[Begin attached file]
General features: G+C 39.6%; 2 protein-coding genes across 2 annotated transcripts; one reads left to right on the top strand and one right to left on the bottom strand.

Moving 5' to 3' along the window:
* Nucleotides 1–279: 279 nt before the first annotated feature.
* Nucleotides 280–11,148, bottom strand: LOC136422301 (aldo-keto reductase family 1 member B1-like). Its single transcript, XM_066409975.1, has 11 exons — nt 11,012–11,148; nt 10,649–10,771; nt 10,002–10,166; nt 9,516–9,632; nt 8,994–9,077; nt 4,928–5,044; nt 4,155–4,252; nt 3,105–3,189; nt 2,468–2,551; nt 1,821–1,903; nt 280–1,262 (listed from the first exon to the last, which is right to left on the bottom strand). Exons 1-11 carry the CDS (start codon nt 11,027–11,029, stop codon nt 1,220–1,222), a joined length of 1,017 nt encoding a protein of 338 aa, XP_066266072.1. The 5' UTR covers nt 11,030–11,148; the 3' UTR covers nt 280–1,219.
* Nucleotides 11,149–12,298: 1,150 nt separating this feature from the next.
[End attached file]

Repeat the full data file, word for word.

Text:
General features: G+C 39.6%; 2 protein-coding genes across 2 annotated transcripts; one reads left to right on the top strand and one right to left on the bottom strand.

Moving 5' to 3' along the window:
* Nucleotides 1–279: 279 nt before the first annotated feature.
* Nucleotides 280–11,148, bottom strand: LOC136422301 (aldo-keto reductase family 1 member B1-like). Its single transcript, XM_066409975.1, has 11 exons — nt 11,012–11,148; nt 10,649–10,771; nt 10,002–10,166; nt 9,516–9,632; nt 8,994–9,077; nt 4,928–5,044; nt 4,155–4,252; nt 3,105–3,189; nt 2,468–2,551; nt 1,821–1,903; nt 280–1,262 (listed from the first exon to the last, which is right to left on the bottom strand). Exons 1-11 carry the CDS (start codon nt 11,027–11,029, stop codon nt 1,220–1,222), a joined length of 1,017 nt encoding a protein of 338 aa, XP_066266072.1. The 5' UTR covers nt 11,030–11,148; the 3' UTR covers nt 280–1,219.
* Nucleotides 11,149–12,298: 1,150 nt separating this feature from the next.